If you’re over the age of 55, you’re at much higher risk for showing signs and potentially developing osteoarthritis (OA). Osteoarthritis is a disease in which the cartilage that covers the ends of the bones at the joints breaks down, and subsequent overgrowth of bone occurs over the joints. It’s painful, and it can cause a lot of stiffness and fatigue.
Osteoarthritis becomes more prevalent as we age, although not all people who grow old will experience the disease. Research conducted on the subject indicates that there are ways to help prevent osteoarthritis or its progression, lessening the severity of its damage.
To avoid or reduce the risk of developing osteoarthritis, here are a few suggestions to try:
Eat Anti-Inflammatory Foods
There is no such thing as a regular osteoarthritis diet, but there are certain fats and vitamins that have been associated with reduced symptomatic pain from the condition.
Omega-3 fatty acids, for example, help reduce joint inflammation, while unhealthy fats can increase it. Good sources of omega-3 fatty acids include olive oil, flaxseed, soybean, canola, walnuts, plant oils, and fish oil (from fish).
Incorporating a diet rich in Vitamin C also helps reduces the risk of osteoarthritis progression by three times. You can get more vitamin C in your diet by eating foods like strawberries, broccoli, leafy greens, green peppers, tomatoes, turnip greens, and citrus.
Besides Vitamin C, Vitamin D has been shown to help reduce the risk of osteoarthritis progression by up to three times as well. Some of the good sources of this vitamin include mackerel, sardines, herring, salmon, tuna, vitamin D-fortified cereals, milk, and eggs.
Too much sodium could lead to needing more calcium, according to the National Institutes of Health, so try to cut back on salt in your food. A diet excessive in sodium can increase calcium losses in urine, which may weaken bones over time, aim for 2300 mg of sodium per day or less and you’ll be amazed by what happens to your body when you cut back on salt.
Consider calcium supplements
Are you getting enough calcium? If you’re not consuming as much as you should be through your diet, you can take a supplement. But because the body can absorb only a limited amount of calcium at once, take supplements in two or three doses during the day, preferably with meals.
Regular exercise can also help reduce the risk of osteoarthritis. The safest activities are those that place the least bodyweight on the joints, such as light resistance training, swimming, bicycling, as well as aqua aerobics.
Finesse your flexibility
Although flexibility doesn’t impact your bones directly, even simple stretching can keep your muscles loose and joints working well. These forms of exercise can improve range of motion and posture, which can in turn help to reduce the risk of fall and injury.
Test your bones
“All women age 65 and older should have a bone density scan (DEXA) to assess their fracture risk,” says endocrinologist Professor Heather Hofflich. “This test assesses the bone density in your spine and your hips, and can help predict your fracture risk by telling you if you have normal bone density, low bone mass (osteopenia) or osteoporosis.” Younger women with risk factors may be screened earlier. Depending on your results, you may be rescreened anywhere from one to 15 years later.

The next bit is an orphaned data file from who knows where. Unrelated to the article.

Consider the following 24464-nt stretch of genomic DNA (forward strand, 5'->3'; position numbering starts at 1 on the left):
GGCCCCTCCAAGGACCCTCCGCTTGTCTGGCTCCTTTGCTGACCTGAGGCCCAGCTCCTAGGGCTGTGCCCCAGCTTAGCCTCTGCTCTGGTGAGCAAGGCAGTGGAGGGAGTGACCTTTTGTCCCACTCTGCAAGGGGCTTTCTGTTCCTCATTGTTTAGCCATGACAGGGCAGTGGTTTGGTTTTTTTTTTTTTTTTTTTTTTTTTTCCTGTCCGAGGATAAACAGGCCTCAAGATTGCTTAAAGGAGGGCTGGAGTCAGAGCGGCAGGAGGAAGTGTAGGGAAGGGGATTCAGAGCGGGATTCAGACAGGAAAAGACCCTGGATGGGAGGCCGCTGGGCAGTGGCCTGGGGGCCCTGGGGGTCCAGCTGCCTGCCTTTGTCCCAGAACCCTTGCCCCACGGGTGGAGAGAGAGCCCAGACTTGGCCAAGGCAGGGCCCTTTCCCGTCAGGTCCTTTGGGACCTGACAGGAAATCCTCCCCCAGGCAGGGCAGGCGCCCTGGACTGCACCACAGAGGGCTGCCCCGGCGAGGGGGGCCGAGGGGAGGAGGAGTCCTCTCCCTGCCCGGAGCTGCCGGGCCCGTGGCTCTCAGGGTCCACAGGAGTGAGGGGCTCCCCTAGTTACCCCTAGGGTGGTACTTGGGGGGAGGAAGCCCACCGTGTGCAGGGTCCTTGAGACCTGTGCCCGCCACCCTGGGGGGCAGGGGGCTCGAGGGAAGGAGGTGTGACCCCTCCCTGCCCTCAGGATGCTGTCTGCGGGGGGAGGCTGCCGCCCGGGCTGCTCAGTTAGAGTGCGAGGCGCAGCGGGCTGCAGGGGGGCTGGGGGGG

Be Injury-Conscious When Exercising
If you have ever injured yourself as a youngster, childhood injuries predispose you to osteoarthritis, usually in the same joint where the injury occurred. Injuring a joint as an adult may put the joint at even higher risk.
To avoid joint injuries when exercising or playing sports, warm-up before exercising, cool down after exercising and keep your feet as flat as possible during stretches to avoid twisting knees. Also, try exercising on a soft, shock-absorbing surface, and at the same time, make sure you put on good athletic shoes with excellent shock absorption and stability to protect those joints. Also, when jumping, land with bent knees and avoid bending your knees past 90-degrees.
Finally, if you are suffering from any joint injury, make sure you seek medical treatment as soon as possible to avoid further damage. Also, modify your high-impact movements to more knee-friendly versions, and use a brace if you need to stabilize the joints.
If you’ve had a fracture, stay active
Even though the workouts you can do might be more limited, it’s still important to keep exercising after a bone break. A sedentary lifestyle increases your risk of many health problems, and staying active may actually prevent future falls and fractures. Work closely with your orthopedic doctor and/or physical therapist to design an exercise program to get you up and moving after your fracture.
Pay attention to posture
Practicing good posture is essential to keeping the spine in alignment and preventing stress on certain areas of the spine. Good posture helps to prevent kyphosis, which is a forward curvature of the spine. Caution, a slumped posture can reduce the balance and increase fall risk.
Shed The Weight
Losing weight and maintaining a healthy weight is vital in preventing osteoarthritis because obesity is a significant risk factor for this arthritic condition. Women are 4-times, and men 5-times more likely to develop osteoarthritis if they have significant weight problems or are obese.
This is because the added fat and body weight puts a significant amount of strain on the joints, particularly those that bear the body’s weight, such as the knees, feet, and hips, causing the cartilage to erode around the joints. By shedding those excess pounds, you can drastically reduce the likelihood of developing osteoarthritis by more than 50%.
If you already have osteoarthritis, losing weight will help your condition.